The future is fast at United Airlines, which, on Thursday (June 3), announced that it has ordered 15 brand-new supersonic jets from startup company Boom Technology.
The high-tech aircraft are expected to significantly reduce travel times in the years to come – Colorado-based Boom says its airplanes reach speeds that are “twice as fast” as today’s passenger jets.
The “Overture” aircraft is expected to travel at speeds of Mach 1.7 (about 2,100 kilometres per hour), allowing for it to fly from New York City to London in about 3.5 hours (instead of 6.5 hours).
The jets have not yet been built or certified. However, Boom hopes the net-zero carbon planes will be ready to fly commercially by 2029.
“The world’s first order of net-zero carbon supersonic aircraft marks a significant step toward our mission to create a more accessible world,” said Blake Scholl, CEO of Boom, in a release. “At speeds twice as fast, United passengers will experience all the advantages of life lived in person, from deeper, more productive business relationships to longer, more relaxing vacations to far-off destinations.”
United will purchase 15 of Boom’s Overture airliners once it meets United’s demanding safety, operating and sustainability requirements.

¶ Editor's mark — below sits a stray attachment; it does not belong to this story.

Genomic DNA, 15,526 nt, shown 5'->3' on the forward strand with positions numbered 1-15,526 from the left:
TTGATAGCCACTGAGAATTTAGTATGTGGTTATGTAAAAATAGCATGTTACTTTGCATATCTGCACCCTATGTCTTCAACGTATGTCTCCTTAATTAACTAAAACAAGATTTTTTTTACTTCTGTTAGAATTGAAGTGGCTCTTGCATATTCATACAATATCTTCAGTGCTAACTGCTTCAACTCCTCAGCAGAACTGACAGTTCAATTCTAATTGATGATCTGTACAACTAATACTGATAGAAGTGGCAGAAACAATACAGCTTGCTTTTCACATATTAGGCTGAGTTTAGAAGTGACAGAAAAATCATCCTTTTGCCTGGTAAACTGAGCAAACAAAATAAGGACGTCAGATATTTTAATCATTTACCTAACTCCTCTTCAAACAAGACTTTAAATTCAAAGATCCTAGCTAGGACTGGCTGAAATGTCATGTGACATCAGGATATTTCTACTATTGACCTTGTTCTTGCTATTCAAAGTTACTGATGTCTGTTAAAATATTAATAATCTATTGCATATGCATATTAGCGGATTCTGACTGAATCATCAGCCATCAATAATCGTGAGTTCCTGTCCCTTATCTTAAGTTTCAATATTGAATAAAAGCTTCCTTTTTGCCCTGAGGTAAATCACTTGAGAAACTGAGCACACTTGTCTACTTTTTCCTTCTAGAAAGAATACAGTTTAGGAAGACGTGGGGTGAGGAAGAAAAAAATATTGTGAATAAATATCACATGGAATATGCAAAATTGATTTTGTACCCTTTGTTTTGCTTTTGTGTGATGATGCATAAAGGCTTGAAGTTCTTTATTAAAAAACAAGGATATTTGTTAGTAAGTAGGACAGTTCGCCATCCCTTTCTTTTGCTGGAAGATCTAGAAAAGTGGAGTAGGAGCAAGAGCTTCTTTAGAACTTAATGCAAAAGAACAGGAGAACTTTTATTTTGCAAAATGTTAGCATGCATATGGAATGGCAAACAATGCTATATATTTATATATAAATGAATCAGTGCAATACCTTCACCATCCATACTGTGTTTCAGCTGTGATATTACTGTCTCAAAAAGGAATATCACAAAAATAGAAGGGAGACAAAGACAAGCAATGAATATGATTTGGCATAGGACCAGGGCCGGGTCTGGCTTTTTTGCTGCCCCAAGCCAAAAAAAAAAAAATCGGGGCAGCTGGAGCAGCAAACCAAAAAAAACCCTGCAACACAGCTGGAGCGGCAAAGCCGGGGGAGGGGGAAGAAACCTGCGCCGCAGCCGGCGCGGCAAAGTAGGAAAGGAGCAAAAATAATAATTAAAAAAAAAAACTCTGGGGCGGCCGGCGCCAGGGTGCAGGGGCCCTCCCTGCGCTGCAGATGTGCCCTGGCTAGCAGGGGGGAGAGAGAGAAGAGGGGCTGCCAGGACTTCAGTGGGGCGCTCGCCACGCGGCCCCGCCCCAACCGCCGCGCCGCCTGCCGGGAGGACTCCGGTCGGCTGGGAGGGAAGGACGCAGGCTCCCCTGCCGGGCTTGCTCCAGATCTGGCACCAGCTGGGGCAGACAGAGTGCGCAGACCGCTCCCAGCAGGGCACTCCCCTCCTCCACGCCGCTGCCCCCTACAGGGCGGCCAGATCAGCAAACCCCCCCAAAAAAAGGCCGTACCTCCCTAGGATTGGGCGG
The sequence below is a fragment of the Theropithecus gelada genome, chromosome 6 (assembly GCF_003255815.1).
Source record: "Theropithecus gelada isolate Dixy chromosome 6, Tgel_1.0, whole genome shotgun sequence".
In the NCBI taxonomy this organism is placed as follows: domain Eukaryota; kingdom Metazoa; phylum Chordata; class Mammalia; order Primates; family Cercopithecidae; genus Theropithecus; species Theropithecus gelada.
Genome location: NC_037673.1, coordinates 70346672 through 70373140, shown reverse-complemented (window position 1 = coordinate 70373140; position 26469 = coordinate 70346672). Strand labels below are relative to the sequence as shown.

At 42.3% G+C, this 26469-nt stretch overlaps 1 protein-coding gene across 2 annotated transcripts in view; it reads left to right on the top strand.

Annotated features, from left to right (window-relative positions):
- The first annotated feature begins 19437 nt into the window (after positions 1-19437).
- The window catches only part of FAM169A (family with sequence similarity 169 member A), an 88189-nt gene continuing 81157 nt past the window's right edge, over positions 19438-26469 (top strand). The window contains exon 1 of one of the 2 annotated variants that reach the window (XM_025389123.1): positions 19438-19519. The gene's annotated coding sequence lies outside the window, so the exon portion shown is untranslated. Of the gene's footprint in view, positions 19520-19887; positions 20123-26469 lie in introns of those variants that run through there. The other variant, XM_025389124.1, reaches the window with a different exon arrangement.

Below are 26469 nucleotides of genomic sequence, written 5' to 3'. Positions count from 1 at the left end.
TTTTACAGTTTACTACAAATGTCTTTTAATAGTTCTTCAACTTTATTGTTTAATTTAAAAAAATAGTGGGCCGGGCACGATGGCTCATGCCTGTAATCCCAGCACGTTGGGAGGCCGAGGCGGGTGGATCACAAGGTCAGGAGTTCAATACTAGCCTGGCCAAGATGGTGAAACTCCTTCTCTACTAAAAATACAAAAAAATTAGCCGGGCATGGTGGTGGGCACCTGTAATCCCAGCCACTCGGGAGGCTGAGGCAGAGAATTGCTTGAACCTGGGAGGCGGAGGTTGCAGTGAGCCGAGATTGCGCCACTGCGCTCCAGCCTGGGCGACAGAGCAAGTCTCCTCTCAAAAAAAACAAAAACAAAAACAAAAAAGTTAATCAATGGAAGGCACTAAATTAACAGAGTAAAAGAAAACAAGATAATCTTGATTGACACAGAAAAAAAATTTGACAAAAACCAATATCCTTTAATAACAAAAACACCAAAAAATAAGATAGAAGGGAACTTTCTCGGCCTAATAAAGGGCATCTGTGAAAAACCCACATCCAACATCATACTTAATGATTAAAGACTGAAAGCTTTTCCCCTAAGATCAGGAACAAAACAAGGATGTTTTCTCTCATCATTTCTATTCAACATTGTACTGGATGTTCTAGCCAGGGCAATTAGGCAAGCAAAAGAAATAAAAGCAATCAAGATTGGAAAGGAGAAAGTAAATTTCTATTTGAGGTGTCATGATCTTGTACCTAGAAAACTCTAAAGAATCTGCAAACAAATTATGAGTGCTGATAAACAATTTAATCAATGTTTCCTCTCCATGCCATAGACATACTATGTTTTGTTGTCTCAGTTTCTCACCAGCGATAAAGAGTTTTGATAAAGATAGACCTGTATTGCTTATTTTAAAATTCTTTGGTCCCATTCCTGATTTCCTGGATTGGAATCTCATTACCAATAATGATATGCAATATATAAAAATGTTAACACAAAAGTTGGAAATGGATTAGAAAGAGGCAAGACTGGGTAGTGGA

The airline will then have an option to buy 35 more aircraft, which will fly on 100 per cent sustainable aviation fuel.
“United continues on its trajectory to build a more innovative, sustainable airline and today’s advancements in technology are making it more viable for that to include supersonic planes,” said United CEO Scott Kirby in a statement. “Boom’s vision for the future of commercial aviation, combined with the industry’s most robust route network in the world, will give business and leisure travellers access to a stellar flight experience.”
“Our mission has always been about connecting people and now working with Boom, we’ll be able to do that on an even greater scale.”
The news makes United the first airline to operate supersonic flights since the days of the Concorde, which flew for a quarter of a century until it was discontinued in 2003.
United says it plans are to use the new jets for ocean-crossing flights out of New Jersey and San Francisco to start.
Boom's Overture has 65 to 88 seats, which will be initially priced at business class fares, Reuters reports.
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